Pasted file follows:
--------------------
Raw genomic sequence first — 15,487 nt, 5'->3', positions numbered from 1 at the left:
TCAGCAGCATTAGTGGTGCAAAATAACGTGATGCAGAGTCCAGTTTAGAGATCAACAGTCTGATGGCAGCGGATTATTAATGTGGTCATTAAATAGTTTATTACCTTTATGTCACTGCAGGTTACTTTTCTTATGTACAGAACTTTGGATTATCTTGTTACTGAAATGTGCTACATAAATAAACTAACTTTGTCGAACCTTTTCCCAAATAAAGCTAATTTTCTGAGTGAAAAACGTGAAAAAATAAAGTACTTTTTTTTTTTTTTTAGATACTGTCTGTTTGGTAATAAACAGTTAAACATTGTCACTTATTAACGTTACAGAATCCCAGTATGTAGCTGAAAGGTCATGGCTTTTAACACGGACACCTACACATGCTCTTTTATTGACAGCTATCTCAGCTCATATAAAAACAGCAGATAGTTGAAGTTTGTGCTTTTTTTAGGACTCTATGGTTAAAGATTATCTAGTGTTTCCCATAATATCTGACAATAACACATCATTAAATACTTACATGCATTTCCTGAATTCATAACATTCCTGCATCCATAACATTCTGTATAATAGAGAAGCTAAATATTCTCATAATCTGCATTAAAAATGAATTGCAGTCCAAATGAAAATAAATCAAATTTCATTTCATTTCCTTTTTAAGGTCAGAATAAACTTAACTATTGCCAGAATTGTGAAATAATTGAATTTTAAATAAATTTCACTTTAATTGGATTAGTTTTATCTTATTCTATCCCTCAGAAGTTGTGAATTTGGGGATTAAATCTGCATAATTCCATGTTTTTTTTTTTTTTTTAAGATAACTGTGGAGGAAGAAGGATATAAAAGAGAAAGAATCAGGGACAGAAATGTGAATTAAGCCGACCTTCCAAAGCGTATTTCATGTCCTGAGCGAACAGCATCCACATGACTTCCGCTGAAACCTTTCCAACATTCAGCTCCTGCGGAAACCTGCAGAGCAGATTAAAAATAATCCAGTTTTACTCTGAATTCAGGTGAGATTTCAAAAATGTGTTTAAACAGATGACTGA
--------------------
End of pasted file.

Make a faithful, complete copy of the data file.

Raw genomic sequence first — 15,487 nt, 5'->3', positions numbered from 1 at the left:
TCAGCAGCATTAGTGGTGCAAAATAACGTGATGCAGAGTCCAGTTTAGAGATCAACAGTCTGATGGCAGCGGATTATTAATGTGGTCATTAAATAGTTTATTACCTTTATGTCACTGCAGGTTACTTTTCTTATGTACAGAACTTTGGATTATCTTGTTACTGAAATGTGCTACATAAATAAACTAACTTTGTCGAACCTTTTCCCAAATAAAGCTAATTTTCTGAGTGAAAAACGTGAAAAAATAAAGTACTTTTTTTTTTTTTTTAGATACTGTCTGTTTGGTAATAAACAGTTAAACATTGTCACTTATTAACGTTACAGAATCCCAGTATGTAGCTGAAAGGTCATGGCTTTTAACACGGACACCTACACATGCTCTTTTATTGACAGCTATCTCAGCTCATATAAAAACAGCAGATAGTTGAAGTTTGTGCTTTTTTTAGGACTCTATGGTTAAAGATTATCTAGTGTTTCCCATAATATCTGACAATAACACATCATTAAATACTTACATGCATTTCCTGAATTCATAACATTCCTGCATCCATAACATTCTGTATAATAGAGAAGCTAAATATTCTCATAATCTGCATTAAAAATGAATTGCAGTCCAAATGAAAATAAATCAAATTTCATTTCATTTCCTTTTTAAGGTCAGAATAAACTTAACTATTGCCAGAATTGTGAAATAATTGAATTTTAAATAAATTTCACTTTAATTGGATTAGTTTTATCTTATTCTATCCCTCAGAAGTTGTGAATTTGGGGATTAAATCTGCATAATTCCATGTTTTTTTTTTTTTTTTAAGATAACTGTGGAGGAAGAAGGATATAAAAGAGAAAGAATCAGGGACAGAAATGTGAATTAAGCCGACCTTCCAAAGCGTATTTCATGTCCTGAGCGAACAGCATCCACATGACTTCCGCTGAAACCTTTCCAACATTCAGCTCCTGCGGAAACCTGCAGAGCAGATTAAAAATAATCCAGTTTTACTCTGAATTCAGGTGAGATTTCAAAAATGTGTTTAAACAGATGACTGA